Often when taking the ferry from Dover to Calais, we’re on a mission to get to Paris, the Cote d’Azur or heading off across Europe. However, it can make a pleasant change to hop across the Channel and take time to explore nearby Nord-Pas de Calais.
Here are 5 fascinating places that epitomise Northern France in its history, culture and food, all within about an hour’s drive from Calais.
Montreuil sur Mer
The name of this quaint little town is rather misleading as it is no longer ‘sur mer’, the sea having retreated some distance over the years. However, it retains strong reminders of its days as a significant medieval port. Montreuil Citadel walls still stand and within its fortified protection the pretty cobbled streets have many attractive big old houses, built in its sea-faring heyday. I went to Montreuil-sur-Mer because I’d read ‘Les Miserables’ and heard that Victor Hugo had visited briefly. It clearly made a big impact on him.
‘Montreuil is the setting for part of Victor Hugo’s novel Les Miserables, where it is identified only as M____-sur-M__ in past translations. The protagonist, Jean Valjean (going by the name Father Madeleine), is for a few years the mayor of Montreuil, as well as owner of the local factory, and it is where the character Fantine lives, works, and later becomes a prostitute before dying in a local hospital. Hugo had spent several vacations in Montreuil.’ Wikipedia. Here’s a lovely description of Montreuil and Victor Hugo’s visit. There are excellent shops selling local produce including wonderful pastries, cheeses and divine chocolates.
Read more: St Peter Port, Guernsey and Victor Hugo
You may know the name Saint Omer from the little bottles of beer you get in some supermarkets; the Brasserie de Saint-Omer has been brewing beer here since 1866. I have vivid memories of a little restaurant in the back streets, a leisurely, deliciously simple lunch and a carafe of excellent wine – and not wanting to leave to get our ferry back from Calais. I also remember impressive Notre Dame Cathedral with a very ornate organ. The elegant domed Town Hall has a delightful Italian-style theatre (and some rather mediocre paintings). There’s a small Archaeological Museum had some interesting artefacts. La Coupole, the Nazi War Bunker built to store V2 rockets during WWII is one of the town’s main attractions with an impressive 3D planetarium. Take time for a stroll along the banks of the attractive canal towards the Lys River.
Read more: TheDiefenbunker: Canada’s Cold War Museum
For over 150 years Lens was the centre of coal-mining in this part of France. When the mines closed it looked like the town would lose its heart. In a radical act of creative imagination, it was decided to build Louvre-Lens, the little sister of the mighty Louvre Museum in Paris, on the site of an old mine. The Galerie du Temps, an airy space of great simplicity, showcases over 200 artworks displayed in chronological order It gives a unique opportunity to see some of the best pieces from the Louvre in an exhibition that changes every few months. It’s a pleasure to be able to get up close to ancient sculptures, delicate pottery and superb paintings and have time to take it all in, rather than rushing about as you so often have to do in huge galleries.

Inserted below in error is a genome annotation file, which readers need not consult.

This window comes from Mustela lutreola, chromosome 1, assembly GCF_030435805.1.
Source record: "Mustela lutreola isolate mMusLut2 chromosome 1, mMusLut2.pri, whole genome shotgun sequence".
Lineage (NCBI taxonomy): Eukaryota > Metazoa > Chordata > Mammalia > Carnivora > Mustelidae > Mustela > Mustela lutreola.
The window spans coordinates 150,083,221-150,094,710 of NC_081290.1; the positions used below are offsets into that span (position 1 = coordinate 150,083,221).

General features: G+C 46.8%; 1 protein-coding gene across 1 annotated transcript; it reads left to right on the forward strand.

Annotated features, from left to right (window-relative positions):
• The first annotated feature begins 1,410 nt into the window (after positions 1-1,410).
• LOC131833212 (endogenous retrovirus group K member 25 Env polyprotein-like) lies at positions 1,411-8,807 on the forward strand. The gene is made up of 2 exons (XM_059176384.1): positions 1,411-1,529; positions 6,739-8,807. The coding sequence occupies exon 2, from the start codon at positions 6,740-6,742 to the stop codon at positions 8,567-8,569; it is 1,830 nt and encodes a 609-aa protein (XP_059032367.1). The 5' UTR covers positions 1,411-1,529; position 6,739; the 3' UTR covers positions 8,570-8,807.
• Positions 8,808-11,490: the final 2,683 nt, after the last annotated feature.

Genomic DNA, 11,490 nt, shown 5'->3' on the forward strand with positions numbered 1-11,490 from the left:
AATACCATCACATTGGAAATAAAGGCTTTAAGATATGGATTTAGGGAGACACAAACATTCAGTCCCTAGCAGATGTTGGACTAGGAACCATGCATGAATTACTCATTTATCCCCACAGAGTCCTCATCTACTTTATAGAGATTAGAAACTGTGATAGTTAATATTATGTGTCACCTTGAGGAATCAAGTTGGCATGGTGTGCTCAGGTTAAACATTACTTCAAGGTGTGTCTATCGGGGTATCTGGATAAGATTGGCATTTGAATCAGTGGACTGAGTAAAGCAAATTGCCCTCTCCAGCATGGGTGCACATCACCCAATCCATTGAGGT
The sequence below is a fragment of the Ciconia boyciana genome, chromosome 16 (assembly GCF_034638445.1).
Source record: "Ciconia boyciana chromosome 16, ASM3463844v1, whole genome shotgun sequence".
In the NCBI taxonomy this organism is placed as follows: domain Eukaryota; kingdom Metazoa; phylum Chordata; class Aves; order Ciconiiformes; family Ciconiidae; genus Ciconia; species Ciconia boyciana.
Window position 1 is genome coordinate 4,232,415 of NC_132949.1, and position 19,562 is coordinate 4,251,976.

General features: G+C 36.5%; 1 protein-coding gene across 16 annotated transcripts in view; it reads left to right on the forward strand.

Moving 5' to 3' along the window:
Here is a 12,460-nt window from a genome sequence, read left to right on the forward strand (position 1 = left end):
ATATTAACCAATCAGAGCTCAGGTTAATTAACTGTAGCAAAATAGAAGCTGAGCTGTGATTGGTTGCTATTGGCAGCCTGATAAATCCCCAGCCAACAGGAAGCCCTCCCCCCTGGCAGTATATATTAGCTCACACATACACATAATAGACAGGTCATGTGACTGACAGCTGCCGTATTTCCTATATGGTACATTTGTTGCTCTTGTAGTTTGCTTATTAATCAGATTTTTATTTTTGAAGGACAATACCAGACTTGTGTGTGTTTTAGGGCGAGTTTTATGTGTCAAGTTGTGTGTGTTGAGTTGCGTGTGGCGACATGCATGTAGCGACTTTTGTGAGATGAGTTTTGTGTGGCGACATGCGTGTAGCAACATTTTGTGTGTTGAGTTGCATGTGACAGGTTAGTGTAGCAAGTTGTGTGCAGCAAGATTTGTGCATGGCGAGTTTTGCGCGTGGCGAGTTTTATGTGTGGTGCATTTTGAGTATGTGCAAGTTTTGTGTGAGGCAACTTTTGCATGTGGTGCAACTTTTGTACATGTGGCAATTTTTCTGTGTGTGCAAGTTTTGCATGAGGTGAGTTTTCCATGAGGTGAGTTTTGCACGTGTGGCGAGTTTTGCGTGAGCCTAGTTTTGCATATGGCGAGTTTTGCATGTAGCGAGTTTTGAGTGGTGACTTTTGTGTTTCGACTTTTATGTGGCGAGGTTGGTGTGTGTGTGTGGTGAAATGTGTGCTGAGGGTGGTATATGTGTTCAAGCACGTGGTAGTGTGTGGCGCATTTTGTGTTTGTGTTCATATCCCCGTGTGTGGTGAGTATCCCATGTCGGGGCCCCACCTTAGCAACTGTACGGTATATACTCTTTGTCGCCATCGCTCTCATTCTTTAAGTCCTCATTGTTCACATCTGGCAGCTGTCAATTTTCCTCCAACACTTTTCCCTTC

Read more: Hockney at Salts Mill Art Gallery, Yorkshire
The lovely town of Arras has an air of relaxed insouciance at odds with its tortured history as a battleground during the First and Second World Wars. Beneath the town lies a network of tunnels and Wellington Quarry, where thousands of Allied soldiers waited before emerging into the midst of enemy lines. It has two impressive squares dating from the 17th and 18th centuries. In one, the Bell Tower of Arras is a UNESCO World Heritage site ‘part of the World Inheritance of Humanity’. The other has Flemish-style buildings, many of which house excellent shops, restaurants and bars, gathering a lively crowd of visitors day and night.
Read more: The Battle of Arras and Wellington Quarry
A sombre memorial stands guard over the scene of one of the worst battles in WWI. On April 9th 1917, Canadian soldiers stormed the Ridge held by German troops, and eventually, after three days of fighting alongside British soldiers, they captured this strategic position. The Vimy Ridge National Historic Site of Canada is a tribute to the many Canadians who fought and lost their lives in the First World War. The inscription on the monument, reads: To the valour of their countrymen in the Great War and in memory of their sixty thousand dead this monument is raised by the people of Canada.
The enormous white towers bear the maple leaves of Canada and the fleur-de-lys of France. At the top are figures representing Peace and Justice, below two more representing Truth and Knowledge. On either side of the steps are male and female mourning figures. The battlefield still bears the marks of shell holes. Large mine craters are now covered in grass. A few of the trenches, places of unimaginable horror in the past, are conserved; today kiddies race through them, blissfully unaware of that hard-won freedom.
This article about Northern France is in collaboration with P&O Ferries Read more about France here:
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